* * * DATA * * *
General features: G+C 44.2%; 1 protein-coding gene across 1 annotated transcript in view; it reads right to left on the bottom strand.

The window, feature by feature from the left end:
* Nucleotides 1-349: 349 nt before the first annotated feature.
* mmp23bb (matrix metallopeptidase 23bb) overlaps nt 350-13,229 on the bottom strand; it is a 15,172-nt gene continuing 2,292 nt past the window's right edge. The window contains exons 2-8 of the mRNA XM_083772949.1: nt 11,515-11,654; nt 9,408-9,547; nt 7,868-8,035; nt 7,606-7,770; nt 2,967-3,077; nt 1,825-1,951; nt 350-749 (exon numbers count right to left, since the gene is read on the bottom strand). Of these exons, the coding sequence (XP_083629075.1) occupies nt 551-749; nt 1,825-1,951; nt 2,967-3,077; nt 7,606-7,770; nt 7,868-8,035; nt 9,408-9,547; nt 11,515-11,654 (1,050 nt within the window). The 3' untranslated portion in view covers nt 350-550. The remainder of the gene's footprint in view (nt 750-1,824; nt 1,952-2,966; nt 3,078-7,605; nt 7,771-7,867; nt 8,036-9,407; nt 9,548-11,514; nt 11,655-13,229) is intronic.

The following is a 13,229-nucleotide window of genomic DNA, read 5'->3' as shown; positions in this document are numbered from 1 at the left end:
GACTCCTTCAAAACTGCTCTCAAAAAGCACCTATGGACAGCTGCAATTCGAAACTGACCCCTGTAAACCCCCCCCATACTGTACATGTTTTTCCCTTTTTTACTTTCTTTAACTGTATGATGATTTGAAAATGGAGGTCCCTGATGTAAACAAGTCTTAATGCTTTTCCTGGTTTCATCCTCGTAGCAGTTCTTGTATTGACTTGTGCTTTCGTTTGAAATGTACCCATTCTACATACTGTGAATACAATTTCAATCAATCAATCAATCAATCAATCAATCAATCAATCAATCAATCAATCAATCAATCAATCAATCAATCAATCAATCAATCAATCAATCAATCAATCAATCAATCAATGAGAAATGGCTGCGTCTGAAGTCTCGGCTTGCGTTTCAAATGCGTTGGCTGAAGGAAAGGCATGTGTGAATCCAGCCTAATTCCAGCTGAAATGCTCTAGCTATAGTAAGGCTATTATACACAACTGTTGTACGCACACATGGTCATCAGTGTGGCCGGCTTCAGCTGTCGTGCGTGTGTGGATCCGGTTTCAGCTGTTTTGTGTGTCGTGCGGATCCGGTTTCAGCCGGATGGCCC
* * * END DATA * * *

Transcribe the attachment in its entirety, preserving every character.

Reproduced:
General features: G+C 44.2%; 1 protein-coding gene across 1 annotated transcript in view; it reads right to left on the bottom strand.

The window, feature by feature from the left end:
* Nucleotides 1-349: 349 nt before the first annotated feature.
* mmp23bb (matrix metallopeptidase 23bb) overlaps nt 350-13,229 on the bottom strand; it is a 15,172-nt gene continuing 2,292 nt past the window's right edge. The window contains exons 2-8 of the mRNA XM_083772949.1: nt 11,515-11,654; nt 9,408-9,547; nt 7,868-8,035; nt 7,606-7,770; nt 2,967-3,077; nt 1,825-1,951; nt 350-749 (exon numbers count right to left, since the gene is read on the bottom strand). Of these exons, the coding sequence (XP_083629075.1) occupies nt 551-749; nt 1,825-1,951; nt 2,967-3,077; nt 7,606-7,770; nt 7,868-8,035; nt 9,408-9,547; nt 11,515-11,654 (1,050 nt within the window). The 3' untranslated portion in view covers nt 350-550. The remainder of the gene's footprint in view (nt 750-1,824; nt 1,952-2,966; nt 3,078-7,605; nt 7,771-7,867; nt 8,036-9,407; nt 9,548-11,514; nt 11,655-13,229) is intronic.

The following is a 13,229-nucleotide window of genomic DNA, read 5'->3' as shown; positions in this document are numbered from 1 at the left end:
GACTCCTTCAAAACTGCTCTCAAAAAGCACCTATGGACAGCTGCAATTCGAAACTGACCCCTGTAAACCCCCCCCATACTGTACATGTTTTTCCCTTTTTTACTTTCTTTAACTGTATGATGATTTGAAAATGGAGGTCCCTGATGTAAACAAGTCTTAATGCTTTTCCTGGTTTCATCCTCGTAGCAGTTCTTGTATTGACTTGTGCTTTCGTTTGAAATGTACCCATTCTACATACTGTGAATACAATTTCAATCAATCAATCAATCAATCAATCAATCAATCAATCAATCAATCAATCAATCAATCAATCAATCAATCAATCAATCAATCAATCAATCAATCAATCAATCAATCAATGAGAAATGGCTGCGTCTGAAGTCTCGGCTTGCGTTTCAAATGCGTTGGCTGAAGGAAAGGCATGTGTGAATCCAGCCTAATTCCAGCTGAAATGCTCTAGCTATAGTAAGGCTATTATACACAACTGTTGTACGCACACATGGTCATCAGTGTGGCCGGCTTCAGCTGTCGTGCGTGTGTGGATCCGGTTTCAGCTGTTTTGTGTGTCGTGCGGATCCGGTTTCAGCCGGATGGCCC